Another "mechanic" that the game introduces comes into play in the latter half of the game is "Cold."  Seeing as Tau Volantis is an ice planet, you need cold weather related gear in order to survive. Until you can find it, you work your way from fire and ancient bunk house to fire and ancient bunk house to keep your body temperature up until you can finally find a cold-resistant suit.

Now, the reason I have mechanic in quotes is because, after this section, cold resistance IS NEVER USED AGAIN. I wish I was kidding. The game introduces this as a new system that is used for one entire chapter and is then completely dismissed.  There are later portions where you’re once more walking through full blizzards on mountain tops, and you could be wearing the spacewalk suit from the first half of the game with no problems. It’s just one of MANY moments in this game that just makes you go "Why…?"

The first of these "Why…?" moments come at start of this game runs through set piece after set piece of fighting human grunts, a first for the series as previous games has only set you against Necromorphs of various stages of evolution.  This game was never built to handle human-on-human combat and it shows. No one thought to animate Isaac reacting to being shot by things that aren’t acid or necro-bullets. As a consequence, normal shots fired by human enemies appear to have no impact, and the only way you are made aware that Isaac is being hit is by the health bar on his rig slowly decreasing. To try and compensate, cover-based mechanics have been introduced to the game as yet another first.

However, this is just as ham-fisted as combat against human enemies. Taking cover consists of Issac crouching behind chest high walls and, when holding the aim button, making him slightly lean over the cover to fire. Simple enough, except the camera never changes view from Issac’s right shoulder, so if there are any objects juuuust slightly to the right of Isaac, your view of anything to your right becomes completely obscured.  I wound up completely ignoring cover and charging at enemies. It was absurdly much more effective because human enemies die with an easily placed headshot.

Now after running through linear set piece after linear set piece involving these grunts, you’re finally introduced to the game’s primary antagonist (and Elton John lookalike) Jacob Danik, whose major plan consists of killing everyone, unleashing the markers, and starting Unification. Oh, and killing Isaac Clark, because for some reason he is the ONLY person in the entire universe capable of stopping Danik’s plans.  You could almost say he was the one person chosen for this task.  It’s also through his exposition that you find out that apparently EarthGov had set up research stations containing manufactured markers on what is assumed to be EVERY HUMAN COLONY THROUGHOUT SPACE. 

Let me stop right here, because… after two whole games of things going all to hell whenever and wherever Markers are found, wouldn’t someone at some point have gone "Uh…you know, maybe we shouldn’t mess around with these marker things since it seems that every time there’s a marker, everything becomes fucked."  Nope, there are just markers everywhere now because.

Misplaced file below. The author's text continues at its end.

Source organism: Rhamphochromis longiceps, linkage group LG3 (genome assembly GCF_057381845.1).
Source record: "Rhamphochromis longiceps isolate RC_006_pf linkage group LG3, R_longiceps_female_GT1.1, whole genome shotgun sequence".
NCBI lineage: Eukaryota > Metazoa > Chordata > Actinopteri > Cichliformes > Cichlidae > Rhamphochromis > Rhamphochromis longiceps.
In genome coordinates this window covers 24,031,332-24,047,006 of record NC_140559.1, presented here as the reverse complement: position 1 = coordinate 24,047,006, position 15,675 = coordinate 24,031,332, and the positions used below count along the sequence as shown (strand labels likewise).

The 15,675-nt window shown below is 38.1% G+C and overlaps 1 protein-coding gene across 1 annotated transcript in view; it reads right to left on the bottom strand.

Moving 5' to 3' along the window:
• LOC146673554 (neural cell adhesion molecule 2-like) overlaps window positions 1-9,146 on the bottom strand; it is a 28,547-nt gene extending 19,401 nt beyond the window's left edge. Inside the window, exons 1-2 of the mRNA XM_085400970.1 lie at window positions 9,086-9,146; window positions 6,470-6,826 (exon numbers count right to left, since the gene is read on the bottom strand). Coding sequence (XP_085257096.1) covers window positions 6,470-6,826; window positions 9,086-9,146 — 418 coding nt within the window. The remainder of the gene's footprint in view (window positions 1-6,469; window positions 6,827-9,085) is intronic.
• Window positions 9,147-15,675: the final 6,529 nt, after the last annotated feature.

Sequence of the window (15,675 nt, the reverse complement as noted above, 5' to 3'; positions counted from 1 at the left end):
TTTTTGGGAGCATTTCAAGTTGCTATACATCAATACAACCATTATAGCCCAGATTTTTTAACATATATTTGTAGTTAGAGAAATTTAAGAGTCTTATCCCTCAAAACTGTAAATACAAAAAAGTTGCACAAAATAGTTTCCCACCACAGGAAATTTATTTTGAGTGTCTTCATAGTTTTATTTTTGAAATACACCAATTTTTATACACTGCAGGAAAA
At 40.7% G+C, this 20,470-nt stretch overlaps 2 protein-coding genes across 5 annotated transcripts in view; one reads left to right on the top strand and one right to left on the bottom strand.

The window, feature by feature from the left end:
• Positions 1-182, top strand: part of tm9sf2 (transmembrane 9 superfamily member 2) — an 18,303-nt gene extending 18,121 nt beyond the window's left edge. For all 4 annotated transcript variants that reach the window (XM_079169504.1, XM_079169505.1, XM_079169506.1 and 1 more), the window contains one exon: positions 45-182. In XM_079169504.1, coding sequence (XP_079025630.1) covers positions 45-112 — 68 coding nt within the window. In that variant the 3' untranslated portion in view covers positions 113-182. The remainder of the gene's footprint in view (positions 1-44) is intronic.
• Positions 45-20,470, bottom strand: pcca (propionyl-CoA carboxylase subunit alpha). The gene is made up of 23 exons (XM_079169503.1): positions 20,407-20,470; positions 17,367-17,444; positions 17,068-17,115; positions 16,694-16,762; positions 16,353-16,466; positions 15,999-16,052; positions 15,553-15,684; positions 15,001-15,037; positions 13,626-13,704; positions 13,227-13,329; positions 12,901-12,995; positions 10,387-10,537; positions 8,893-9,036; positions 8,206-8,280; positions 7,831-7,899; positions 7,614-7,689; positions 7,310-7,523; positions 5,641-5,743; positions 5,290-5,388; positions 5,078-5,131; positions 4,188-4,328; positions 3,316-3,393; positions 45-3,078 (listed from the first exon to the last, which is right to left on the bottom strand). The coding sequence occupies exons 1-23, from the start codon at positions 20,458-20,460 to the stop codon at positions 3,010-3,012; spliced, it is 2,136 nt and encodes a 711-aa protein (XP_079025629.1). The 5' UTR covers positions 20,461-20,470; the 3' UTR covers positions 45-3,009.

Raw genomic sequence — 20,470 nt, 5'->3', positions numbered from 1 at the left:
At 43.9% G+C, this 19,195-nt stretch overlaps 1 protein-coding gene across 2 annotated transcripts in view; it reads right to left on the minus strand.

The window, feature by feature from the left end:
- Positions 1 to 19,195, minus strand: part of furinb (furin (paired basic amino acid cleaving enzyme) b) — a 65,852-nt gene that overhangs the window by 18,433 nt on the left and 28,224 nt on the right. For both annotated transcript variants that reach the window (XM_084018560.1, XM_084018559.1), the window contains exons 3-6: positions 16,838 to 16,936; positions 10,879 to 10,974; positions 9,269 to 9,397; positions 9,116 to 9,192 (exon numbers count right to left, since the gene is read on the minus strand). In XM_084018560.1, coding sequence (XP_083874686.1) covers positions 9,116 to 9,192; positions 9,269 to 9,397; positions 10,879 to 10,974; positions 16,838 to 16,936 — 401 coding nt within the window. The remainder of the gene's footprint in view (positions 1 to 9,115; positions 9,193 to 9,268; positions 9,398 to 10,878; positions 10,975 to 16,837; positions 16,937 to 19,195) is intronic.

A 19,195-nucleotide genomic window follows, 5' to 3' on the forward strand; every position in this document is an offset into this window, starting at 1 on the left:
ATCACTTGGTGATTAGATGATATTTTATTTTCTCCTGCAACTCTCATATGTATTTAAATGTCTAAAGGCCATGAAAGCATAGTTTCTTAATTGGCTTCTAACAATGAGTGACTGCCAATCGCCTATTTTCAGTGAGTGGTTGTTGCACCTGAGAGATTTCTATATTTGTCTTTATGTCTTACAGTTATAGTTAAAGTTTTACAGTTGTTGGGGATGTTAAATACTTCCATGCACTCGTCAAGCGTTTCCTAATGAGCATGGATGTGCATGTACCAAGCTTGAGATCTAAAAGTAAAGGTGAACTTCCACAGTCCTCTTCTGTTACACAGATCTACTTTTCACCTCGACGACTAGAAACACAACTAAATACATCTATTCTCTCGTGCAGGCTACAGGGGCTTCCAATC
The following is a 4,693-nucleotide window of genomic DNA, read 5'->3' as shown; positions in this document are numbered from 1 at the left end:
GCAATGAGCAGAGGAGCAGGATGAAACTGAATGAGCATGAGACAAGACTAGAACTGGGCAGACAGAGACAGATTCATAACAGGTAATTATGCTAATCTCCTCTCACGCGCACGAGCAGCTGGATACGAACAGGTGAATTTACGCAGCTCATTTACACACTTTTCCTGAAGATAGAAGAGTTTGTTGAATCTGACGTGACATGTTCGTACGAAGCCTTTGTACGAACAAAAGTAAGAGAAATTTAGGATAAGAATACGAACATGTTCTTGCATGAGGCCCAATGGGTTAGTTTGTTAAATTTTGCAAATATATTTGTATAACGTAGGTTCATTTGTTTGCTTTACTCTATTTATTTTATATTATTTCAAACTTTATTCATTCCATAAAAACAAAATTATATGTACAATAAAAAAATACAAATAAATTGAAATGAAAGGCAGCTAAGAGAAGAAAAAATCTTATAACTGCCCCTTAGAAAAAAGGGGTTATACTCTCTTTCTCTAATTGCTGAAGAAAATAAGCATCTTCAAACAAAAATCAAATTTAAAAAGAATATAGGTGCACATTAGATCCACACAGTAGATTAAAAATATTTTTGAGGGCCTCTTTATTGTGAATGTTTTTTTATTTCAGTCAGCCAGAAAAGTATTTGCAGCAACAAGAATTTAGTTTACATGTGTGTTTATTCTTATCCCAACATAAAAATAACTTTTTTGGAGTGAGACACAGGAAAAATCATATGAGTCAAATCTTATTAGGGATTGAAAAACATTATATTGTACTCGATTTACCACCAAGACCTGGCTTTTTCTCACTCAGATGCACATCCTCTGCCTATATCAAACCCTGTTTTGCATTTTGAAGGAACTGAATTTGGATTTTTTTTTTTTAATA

On top of this, the game has now introduced the idea that Church of Unitology, which in the past two games was just a semi-harmless parody of Scientology, as an evil organization capable of toppling governments in its mission to turn all of humanity into necromorphs.

Now, in my honest opinion, the best portion of the game begins after escaping from the planet / colony / wherever, when you finally join up with the crew of EarthGov’s last remaining forces and jump through space to where Ellie and her team was last reported to be:  A series of old, derelict spaceships in orbit around Tau Volantis. These areas, though retaining the linearity, are the coolest areas to explore, both inside the dilapidated ships and when doing the space walks around them and were also barely mentioned or displayed in any sort of media leading up to the game’s release. They were a pleasant surprise, and felt the most like the last two Dead Space games. They also contain a few side missions here and there that flesh out some of the background, both to the ships and their ill-fated crew, and to the reason why they were there.

It’s here that you run into the first of several content stonewalls. The game actually completely locks you out of an entire ship if you’re playing in single player mode. It doesn’t even let you inside the door. The hologram flashes up orange with the words "Co-Op" glowing within the middle (Why hello there, 4th wall!) and your little notification viewer pops ups telling you that you can only access that content with a friend.  There are others much like this, with the very same "Co-Op" hologram blocking your path.

It all goes downhill from here unfortunately, as the moment you crash land on Tau Volantis, character motivations and plot seems to go right out the window in favor of manufactured drama and conflict, all culminating into the most ridiculously telegraphed plot twist I’ve ever seen, which is immediately followed by the most ridiculous reaction to the end result of said twist that makes me think that the developers at this point had just given up.

As it has become in Dead Space tradition, the game ends with a massive boss fight, far more ridiculous and laughable than any other boss fight before it. By the end, there was no satisfaction to be found. Only relief that the game was over and done with. The ending played, the unskippable credits blaring the most obnoxious instrumental rock I’ve ever heard rolled… then the post-credits teaser came.

And all I could do was shake my head.

So, should you play this game?  Sure. By basis of gameplay alone, it’s not all that bad minus the human combat sections. However, I wouldn’t recommend paying full price. And if you’re a fan of the franchise, prepare to be severely disappointed.